The Tuesday Takeaway
Once upon a time, the Chicago Cubs were a bad baseball team. They were laughably bad, really. For years. A century, more or less! And then, not-so-suddenly, they got smart. They acquired good, young players, either through the draft (Kris Bryant, Javier Baez, Kyle Schwarber), or trades (Anthony Rizzo, Addison Russell, Kyle Hendricks). They supplemented those folks with free agents like Jon Lester, found Jake Arrieta on the scrap heap, and voila, next thing you knew they were World Series champions.
The Cubs are yesterday’s news, though. Been there, done that. Good team stays good, competes for a World Series every year. Blah, blah, blah. We get it. We’re over it. Time to move on.
Enter: The Atlanta Braves.
The Braves now are the Cubs of yesteryear. I’m simplifying things, of course, but while the Cubs have seasoned veterans like Bryant (practically ancient at 26-year-old), the Braves are the new kids on the block. Ronald Acuna, Ozzie Albies, and Mike Soroka are among the youngest players in the league, Dansby Swanson is still only 24, and guys like Sean Newcomb, Matt Wisler, Max Fried and Luiz Gohara are all still getting their feet wet as major leaguers.
This year, the Braves have been gooooood. Like, ahead-of-schedule good. They entered the day with the best record in the National League and the best run differential to boot. And it appeared, for a second, like the young bucks would get the best of the old guard for the second straight day.
I’m being slightly hyperbolic, of course. While the Braves do have a lot of good young talent, their hot start to the season has been in large part thanks to veterans like Freddie Freeman, and Nick Markakis. But Acuna’s heroics looked to be another in a long list of exciting moments for the Braves thus far in the young season. The old guys, however, got the last laugh in a 3-2 Cubs win.
Around the League
The best pitcher in the league thus far this season against, according to at least one guy, the best player in the world ended in a… we’ll call it a draw. Cole got Ohtani to strike out swinging in the first, but Ohtani tagged him for a hard-hit single in the fifth. The bigger story, however, was Cole looking something close to human for the first time all season. The 27-year-old still struck out seven but walked two and gave up three earned runs in just five innings, his shortest outing of the season. The defending champs won 5-3 anyway, thanks to the MVP.
Remember a few years ago when every team wanted to find their own Andrew Miller? Well, I think the Indians would like to find their own Andrew Miller, too. The 20-21 Indians are in first place despite the loss. The 19-22 Tigers are just a game back. With the result, the AL Central has been eliminated from postseason contention.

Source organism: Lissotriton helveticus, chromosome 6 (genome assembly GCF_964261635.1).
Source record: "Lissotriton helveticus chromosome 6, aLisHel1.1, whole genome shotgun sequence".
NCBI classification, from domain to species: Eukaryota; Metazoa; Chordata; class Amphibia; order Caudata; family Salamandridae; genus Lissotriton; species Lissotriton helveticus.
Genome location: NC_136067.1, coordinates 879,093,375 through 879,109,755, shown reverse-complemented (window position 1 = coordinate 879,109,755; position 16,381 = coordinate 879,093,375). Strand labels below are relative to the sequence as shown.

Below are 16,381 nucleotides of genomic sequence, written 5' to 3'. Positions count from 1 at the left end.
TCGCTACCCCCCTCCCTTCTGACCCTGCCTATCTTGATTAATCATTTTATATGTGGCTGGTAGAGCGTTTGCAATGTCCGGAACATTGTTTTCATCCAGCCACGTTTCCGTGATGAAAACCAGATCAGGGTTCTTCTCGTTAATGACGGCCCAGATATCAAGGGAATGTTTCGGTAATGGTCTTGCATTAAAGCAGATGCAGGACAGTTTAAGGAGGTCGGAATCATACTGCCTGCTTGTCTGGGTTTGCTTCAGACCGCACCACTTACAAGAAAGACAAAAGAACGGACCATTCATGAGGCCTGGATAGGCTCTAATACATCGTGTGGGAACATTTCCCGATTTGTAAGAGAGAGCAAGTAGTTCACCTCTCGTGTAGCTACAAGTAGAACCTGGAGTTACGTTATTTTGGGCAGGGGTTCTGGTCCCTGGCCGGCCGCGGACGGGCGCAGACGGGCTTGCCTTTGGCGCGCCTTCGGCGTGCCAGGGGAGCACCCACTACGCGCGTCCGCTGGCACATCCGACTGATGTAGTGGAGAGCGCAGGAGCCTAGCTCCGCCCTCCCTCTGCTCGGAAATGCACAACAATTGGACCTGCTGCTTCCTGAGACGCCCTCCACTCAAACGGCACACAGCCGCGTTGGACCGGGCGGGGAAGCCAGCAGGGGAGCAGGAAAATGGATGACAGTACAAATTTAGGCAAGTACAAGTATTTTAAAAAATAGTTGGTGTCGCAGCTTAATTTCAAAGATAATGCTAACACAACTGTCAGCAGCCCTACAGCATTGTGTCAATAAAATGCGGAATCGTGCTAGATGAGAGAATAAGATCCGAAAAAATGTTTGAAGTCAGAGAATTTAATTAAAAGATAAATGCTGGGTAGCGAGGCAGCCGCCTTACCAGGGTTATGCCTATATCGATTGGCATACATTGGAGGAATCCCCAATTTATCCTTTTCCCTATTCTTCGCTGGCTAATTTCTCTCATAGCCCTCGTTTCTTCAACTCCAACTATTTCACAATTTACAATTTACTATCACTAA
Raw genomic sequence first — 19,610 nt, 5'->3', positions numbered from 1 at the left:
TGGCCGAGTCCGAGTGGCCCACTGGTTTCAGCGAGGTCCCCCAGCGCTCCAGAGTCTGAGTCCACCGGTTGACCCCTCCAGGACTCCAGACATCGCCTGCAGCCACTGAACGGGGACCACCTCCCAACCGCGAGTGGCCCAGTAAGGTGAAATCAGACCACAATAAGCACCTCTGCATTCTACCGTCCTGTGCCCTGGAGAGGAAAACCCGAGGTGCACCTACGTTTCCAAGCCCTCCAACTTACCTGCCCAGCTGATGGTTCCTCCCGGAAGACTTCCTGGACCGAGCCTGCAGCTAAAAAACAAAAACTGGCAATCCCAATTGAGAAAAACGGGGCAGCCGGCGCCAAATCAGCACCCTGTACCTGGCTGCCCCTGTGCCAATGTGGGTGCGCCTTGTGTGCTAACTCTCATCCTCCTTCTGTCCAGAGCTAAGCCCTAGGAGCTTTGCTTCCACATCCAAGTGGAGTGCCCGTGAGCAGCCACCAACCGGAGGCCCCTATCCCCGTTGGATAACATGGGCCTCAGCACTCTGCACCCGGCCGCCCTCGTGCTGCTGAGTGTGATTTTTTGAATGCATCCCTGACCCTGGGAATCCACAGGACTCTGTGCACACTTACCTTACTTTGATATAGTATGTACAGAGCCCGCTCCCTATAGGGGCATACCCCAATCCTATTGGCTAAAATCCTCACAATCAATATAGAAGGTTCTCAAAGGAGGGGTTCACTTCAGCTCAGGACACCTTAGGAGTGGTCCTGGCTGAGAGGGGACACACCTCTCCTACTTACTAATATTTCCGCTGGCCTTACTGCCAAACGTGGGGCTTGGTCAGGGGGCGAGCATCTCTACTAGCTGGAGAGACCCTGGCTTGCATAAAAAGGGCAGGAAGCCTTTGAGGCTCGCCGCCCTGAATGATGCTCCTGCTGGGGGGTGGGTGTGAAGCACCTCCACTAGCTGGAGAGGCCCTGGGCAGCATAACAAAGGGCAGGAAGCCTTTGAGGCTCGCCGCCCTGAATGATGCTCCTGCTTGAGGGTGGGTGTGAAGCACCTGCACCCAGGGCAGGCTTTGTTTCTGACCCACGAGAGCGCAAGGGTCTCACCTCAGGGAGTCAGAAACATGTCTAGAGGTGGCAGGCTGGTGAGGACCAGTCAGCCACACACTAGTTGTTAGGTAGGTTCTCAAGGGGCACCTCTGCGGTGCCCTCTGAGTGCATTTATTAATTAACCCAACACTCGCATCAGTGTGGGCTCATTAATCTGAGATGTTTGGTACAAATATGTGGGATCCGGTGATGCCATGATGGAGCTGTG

The NL Central is the anti-AL Central, with four of the five teams currently at least five games above .500 and everyone except the Reds within a game of first place. The Pirates, surprisingly enough, are now tied for first after an easy win thanks to a gem by Trevor Williams. It came at the expense of an AL Central team, and the worst one at that, so I think it only counts as a half-win. Sorry–I don’t make the rules.
The Mets throttled the Blue Jays 12-2 in a game where Noah Syndergaard had as many extra-base hits as the entire Toronto lineup. Oh, and also…
Stephen Piscotty returned from the bereavement list following the death of his mother and did something pretty cool in his first plate appearance back.
Piscotty’s blast helped Oakland jump out to an early 3-0 lead en route to a win over Boston that helped the Athletics climb back to .500. Mookie Betts went 0 for 5 with a strikeout, which I didn’t even know was legal.
The last time Jonny Venters won a baseball game, Ronald Acuna was 15 years old, Kris Bryant was a sophomore at the University of San Diego, and Barack Obama was in the first year of his second term as president. Three Tommy John surgeries later, Venters, who enjoyed a three-year stretch of very effective relief for the Braves back then, is back in the W column as he helped the Rays to a 6-5 win over the Royals.
Regardless of what the Mariners were going to do in their game Tuesday against the Texas Rangers, the story was going to be Robinson Cano’s 80-game PED suspension. Whatever your opinion is on Cano or PED use in general, the sting of losing Cano for 80 games will be painful for Seattle. It won’t mean much in the long-run, but a Guillermo Heredia walk-off single in the 11th inning against a bad Rangers team probably helped ease that pain, even if just very minimally.
Lyles didn’t complete the perfect game, giving up a single to Trevor Story in the eighth inning to end those hopes. But he only allowed two baserunners in 7 ⅓ innings while striking out 10 in an easy 4-0 win over the Rockies.
Defensive Play of the Day
The Reds have been pretty good after a horrendous start to the season, but are still just 14-29 after Tuesday’s loss to the Giants in San Francisco. Not much has gone right at the plate for Billy Hamilton this season, either, but he can still do stuff like this.
What to Watch For Wednesday
Justin Verlander (against the Angels), Chris Sale (against the Athletics) and Max Scherzer (against the Yankees) all take the mound, in case watching aces go to work is your jam. The latter’s game will take place after the conclusion of Tuesday’s suspended Nationals-Yankees game, which was called because of weather while tied 3-3 in the sixth inning. The Cubs and Braves to battle again with a less-than-appetizing pitching matchup of Tyler Chatwood vs. Brandon McCarthy. Big Sexy does battle with the Mariners. Lance Lynn faces his old team as the Twins take on the Cardinals.
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